“We’ll pick our own place, but thank you,” Nat said.

Skinny nodded.  “Suit yourselves.  Still, if you need anything, come see me.”

“All right,” Pastor Earl said.  Johnny and his friends parked their bikes and walked with Skinny and the others to the sheriff’s office, which was a nearby three-story building with sandstone walls.

“I don’t like any of this,” Nat muttered.

“They saved us,” Abby said.  “We would have died in the desert if it wasn’t for them.”

“Have you seen the people here?” Nat asked.  “Junkies and criminals.  That guy’s not a sheriff.  He’s a gangster.”

“I’ll heed your warning,” Abby said, “but we need to get the diamonds that are here.  Once we’ve done that, we can leave.”  She spoke quietly and looked around to make sure no one was listening before she mentioned the diamonds.  Nat was right.  There were definitely criminals around, and Abby didn’t want any unscrupulous ears overhearing her mentioning of the diamonds.


Pastor Earl heard a knock on his door as he unpacked his bags in his hotel room.  It was a cheap room in what was probably the dirtiest hotel in the dirtiest city in Numurka.  Earl drew his laser pistol and walked up to the door.  “Who is it?” he asked.

“Johnny Shines,” said the voice on the other side.  “Sheriff Hayes was wondering if he could have a word with you.”

Pastor Earl frowned and slipped his laser pistol back into its holster.  “What about?”

“He wants to talk theology.”

Pastor Earl had no idea how Skinny knew who he was.  If that was the case, there was a good chance he knew who the others with him were, too, including Abby.  Perhaps it was best if Earl went along with this to see where it took him.  “All right,” he said, opening the door.

Johnny and three other deputies were pointing laser pistols at Pastor Earl’s face.  “Now come with us, Pastor,” Johnny said with his shiny gold grin, “and there won’t be no trouble.”

Pastor Earl nodded and walked out of the room, following them down the dirty hallway, down the rickety stairway, and out through the front door of the hotel.  They walked down the dirt road, past the sheriff’s office.  “Isn’t that the sheriff’s office?” Pastor Earl asked as they walked past the three story building.  He could feel the barrel of Johnny’s gun in his back now as the other deputies walked in front of him.

“We ain’t goin’ to the sheriff’s office, Pastor,” Johnny said.  “We goin’ to Skinny’s mansion.”

Pastor Earl nodded.  “I figured there was at least one rich man living here.”

Johnny pushed the laser pistol harder into Pastor Earl’s back.  “We all do okay,” he muttered.

They walked around a bend and continued towards the end of the dirt road, where marble walls surrounded a huge marble mansion with gardens and statues surrounding it.  When the deputies opened the iron front gate and walked through, Pastor Earl saw a swimming pool surrounded by statues, and on the other side were the golden front doors of the mansion.  Women in skimpy bikinis were swimming in the pool and sitting around it.  Several of them winked at Pastor Earl as he walked by with the deputies.  The deputies walked Pastor Earl through the front doors of the mansion and he found himself in an opulent lobby with marble walls, twisting staircases, tapestries and paintings hanging everywhere, and a crystal chandelier the size of a car hanging from the marble ceiling.  They walked up one of the staircases and Johnny knocked on a mahogany door.  “Come in,” Skinny’s voice said from the other side.  Johnny opened the door and walked inside with the other deputies.  Pastor Earl followed them into a large office with an oak desk in the center and shelves of leather-bound books covering the walls.  Skinny was seated behind the desk with a muscular deputy standing at either side of him.  Sheriff Hayes motioned to a chair across the desk from him.  “Have a seat.”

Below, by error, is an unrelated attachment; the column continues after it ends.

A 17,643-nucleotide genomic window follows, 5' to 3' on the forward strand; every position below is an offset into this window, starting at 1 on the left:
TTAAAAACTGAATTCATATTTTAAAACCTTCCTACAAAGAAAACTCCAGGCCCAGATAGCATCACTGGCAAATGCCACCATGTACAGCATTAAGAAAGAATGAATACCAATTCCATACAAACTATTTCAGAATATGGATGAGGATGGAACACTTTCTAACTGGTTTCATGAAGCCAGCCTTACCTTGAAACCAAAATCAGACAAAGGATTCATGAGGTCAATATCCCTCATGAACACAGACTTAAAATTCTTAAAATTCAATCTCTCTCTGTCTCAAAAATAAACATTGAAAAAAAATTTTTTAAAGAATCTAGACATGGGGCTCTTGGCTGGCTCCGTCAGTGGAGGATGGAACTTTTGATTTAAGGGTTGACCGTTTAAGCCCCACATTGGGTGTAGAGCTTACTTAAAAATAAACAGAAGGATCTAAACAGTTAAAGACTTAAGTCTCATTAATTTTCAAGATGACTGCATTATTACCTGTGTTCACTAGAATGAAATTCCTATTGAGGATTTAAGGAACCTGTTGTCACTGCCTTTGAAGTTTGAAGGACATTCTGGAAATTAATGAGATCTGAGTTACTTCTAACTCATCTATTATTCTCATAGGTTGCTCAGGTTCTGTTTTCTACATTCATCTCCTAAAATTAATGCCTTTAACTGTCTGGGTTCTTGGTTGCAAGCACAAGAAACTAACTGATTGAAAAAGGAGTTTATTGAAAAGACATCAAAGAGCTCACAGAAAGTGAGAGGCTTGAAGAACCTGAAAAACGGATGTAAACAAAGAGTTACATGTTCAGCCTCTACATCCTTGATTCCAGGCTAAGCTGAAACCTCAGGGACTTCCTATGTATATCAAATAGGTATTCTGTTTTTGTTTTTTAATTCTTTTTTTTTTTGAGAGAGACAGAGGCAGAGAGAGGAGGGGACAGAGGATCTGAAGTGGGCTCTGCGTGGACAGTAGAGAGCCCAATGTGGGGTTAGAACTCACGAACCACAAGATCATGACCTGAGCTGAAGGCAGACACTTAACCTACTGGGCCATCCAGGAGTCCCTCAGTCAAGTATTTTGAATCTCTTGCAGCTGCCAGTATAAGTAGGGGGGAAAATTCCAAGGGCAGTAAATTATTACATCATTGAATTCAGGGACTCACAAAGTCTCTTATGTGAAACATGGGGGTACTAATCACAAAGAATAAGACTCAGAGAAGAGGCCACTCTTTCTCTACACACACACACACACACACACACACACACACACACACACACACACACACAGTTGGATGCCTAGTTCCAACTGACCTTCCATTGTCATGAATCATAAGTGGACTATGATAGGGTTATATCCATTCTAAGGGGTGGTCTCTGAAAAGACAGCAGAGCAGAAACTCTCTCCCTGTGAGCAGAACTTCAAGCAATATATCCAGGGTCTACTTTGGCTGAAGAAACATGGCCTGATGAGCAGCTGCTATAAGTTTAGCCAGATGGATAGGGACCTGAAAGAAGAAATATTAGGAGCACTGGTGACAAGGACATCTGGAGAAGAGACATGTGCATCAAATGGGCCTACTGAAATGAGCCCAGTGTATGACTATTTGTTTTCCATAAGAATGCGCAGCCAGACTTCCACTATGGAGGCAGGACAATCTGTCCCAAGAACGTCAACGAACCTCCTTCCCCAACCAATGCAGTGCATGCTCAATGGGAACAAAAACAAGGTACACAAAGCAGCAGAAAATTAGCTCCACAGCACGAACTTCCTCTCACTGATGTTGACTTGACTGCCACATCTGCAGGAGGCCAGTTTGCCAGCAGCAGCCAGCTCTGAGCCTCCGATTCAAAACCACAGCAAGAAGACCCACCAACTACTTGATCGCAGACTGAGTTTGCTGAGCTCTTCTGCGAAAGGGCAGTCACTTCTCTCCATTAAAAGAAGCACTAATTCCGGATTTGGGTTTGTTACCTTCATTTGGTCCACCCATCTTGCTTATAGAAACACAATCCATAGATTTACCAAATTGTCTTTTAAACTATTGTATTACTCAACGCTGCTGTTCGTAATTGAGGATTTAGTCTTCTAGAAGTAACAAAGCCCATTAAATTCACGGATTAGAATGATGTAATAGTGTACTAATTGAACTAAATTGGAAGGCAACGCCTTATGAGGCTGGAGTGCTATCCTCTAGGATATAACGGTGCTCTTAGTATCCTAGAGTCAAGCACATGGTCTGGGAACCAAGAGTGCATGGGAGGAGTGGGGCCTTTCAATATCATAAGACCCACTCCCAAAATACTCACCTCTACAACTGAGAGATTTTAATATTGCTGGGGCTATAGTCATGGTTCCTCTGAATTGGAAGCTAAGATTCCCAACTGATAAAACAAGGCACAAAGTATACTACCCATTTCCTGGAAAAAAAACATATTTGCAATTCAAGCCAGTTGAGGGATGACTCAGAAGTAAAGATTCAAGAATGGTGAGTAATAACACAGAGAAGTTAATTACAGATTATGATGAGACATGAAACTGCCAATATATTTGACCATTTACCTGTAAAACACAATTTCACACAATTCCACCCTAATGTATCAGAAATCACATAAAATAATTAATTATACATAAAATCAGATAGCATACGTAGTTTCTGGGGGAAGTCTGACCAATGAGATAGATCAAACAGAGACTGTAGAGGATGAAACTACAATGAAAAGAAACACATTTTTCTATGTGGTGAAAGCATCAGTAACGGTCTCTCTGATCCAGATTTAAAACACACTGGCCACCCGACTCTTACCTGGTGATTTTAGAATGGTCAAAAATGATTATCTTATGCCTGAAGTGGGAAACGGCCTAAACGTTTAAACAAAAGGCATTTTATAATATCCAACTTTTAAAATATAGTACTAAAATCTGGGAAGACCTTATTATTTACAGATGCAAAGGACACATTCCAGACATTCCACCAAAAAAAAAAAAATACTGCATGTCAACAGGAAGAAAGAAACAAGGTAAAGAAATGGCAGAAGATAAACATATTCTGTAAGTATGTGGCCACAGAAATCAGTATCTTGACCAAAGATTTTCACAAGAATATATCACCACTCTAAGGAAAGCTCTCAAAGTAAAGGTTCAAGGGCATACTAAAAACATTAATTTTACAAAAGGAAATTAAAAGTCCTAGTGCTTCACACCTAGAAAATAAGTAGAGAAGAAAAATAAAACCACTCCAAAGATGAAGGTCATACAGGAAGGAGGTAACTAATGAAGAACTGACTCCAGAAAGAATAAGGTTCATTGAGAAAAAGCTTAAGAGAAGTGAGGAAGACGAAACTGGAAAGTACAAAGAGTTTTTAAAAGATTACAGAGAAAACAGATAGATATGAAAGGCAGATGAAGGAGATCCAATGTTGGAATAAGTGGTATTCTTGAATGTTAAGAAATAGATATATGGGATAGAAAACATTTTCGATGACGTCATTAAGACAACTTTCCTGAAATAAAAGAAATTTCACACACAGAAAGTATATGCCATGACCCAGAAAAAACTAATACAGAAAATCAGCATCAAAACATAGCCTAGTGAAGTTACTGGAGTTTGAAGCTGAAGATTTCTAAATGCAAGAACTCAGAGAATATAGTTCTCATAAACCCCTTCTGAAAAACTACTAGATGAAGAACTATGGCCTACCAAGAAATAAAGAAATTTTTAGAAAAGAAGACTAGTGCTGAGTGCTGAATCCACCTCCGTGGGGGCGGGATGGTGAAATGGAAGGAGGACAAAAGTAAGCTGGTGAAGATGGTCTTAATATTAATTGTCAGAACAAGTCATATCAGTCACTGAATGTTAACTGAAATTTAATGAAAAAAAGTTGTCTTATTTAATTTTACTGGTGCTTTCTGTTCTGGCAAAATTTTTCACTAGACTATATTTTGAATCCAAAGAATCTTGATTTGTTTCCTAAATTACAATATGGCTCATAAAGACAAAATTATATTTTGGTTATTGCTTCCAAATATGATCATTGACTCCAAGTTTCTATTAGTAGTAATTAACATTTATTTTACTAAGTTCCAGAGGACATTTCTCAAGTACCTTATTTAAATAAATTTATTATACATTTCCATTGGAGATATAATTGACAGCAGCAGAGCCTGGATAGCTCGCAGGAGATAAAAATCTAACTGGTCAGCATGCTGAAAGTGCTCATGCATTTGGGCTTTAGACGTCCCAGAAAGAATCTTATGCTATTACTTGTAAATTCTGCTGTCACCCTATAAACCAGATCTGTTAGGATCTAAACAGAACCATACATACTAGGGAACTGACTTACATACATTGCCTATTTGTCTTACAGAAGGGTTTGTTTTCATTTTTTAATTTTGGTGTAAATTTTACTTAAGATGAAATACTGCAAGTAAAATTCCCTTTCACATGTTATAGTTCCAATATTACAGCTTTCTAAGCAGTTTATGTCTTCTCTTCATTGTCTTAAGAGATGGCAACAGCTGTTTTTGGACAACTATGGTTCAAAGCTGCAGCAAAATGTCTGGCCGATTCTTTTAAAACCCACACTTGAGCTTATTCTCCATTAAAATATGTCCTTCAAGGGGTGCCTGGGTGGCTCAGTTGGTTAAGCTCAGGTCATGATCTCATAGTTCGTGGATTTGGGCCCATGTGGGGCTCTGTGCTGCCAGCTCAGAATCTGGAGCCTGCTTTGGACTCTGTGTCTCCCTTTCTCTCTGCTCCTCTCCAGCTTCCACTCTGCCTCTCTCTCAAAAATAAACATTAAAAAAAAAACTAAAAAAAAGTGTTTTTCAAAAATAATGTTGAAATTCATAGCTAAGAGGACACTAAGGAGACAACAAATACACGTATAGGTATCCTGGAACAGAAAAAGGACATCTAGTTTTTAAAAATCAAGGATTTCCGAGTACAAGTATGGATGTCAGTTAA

Pastor Earl nodded and sat down as Johnny put his gun away.  “Why the guns?” Earl asked.

“We just wanted to make sure you came here,” Skinny said with a grin.  “We didn’t mean nothin’ by it.”  Pastor Earl didn’t trust Skinny as far as he could throw him.

Earl looked around at the bookcases and the expensive decorations on the bookshelves. There were hundreds of golden statues accented with gemstones.  “You seem to be doing pretty well,” Earl said with a smile.

Skinny nodded.  “I do very well.  I’m a businessman, Mr. Steadman.”

“So you know who I am.”

“I do.”  Skinny leaned forward.  “And I know Abigail Song is with you.  That’s what I wanted to talk to you about.”

“What about it?” Pastor Earl asked.

“Well,” Skinny said, leaning back in his chair, “let’s not be too hasty.  Maybe you want to have some fun first.”  The deputies backed up, standing against the wall as four women in string bikinis entered the room.  There was a black woman, a white woman with blonde hair, a Latina woman, and an Asian woman, all with curvy figures and seductive smiles on their faces.  They were all gorgeous.  “Maybe you’d like some time alone with our ladies,” Skinny said with a grin.  “I have every kind of girl you could imagine.  Just tell me what you like.”

“No thanks,” Pastor Earl said, his expression serious.

“A man who don’t like bitches?” Skinny muttered.  “How about some coke then?  Some heroin?  We’ve got the best.”  Earl shook his head.  “Fine wine?” Skinny asked.  “We’ve got the best food in the world here.  Money?  What do you want?  It’s all yours.”

“I don’t want any of those things,” Earl said.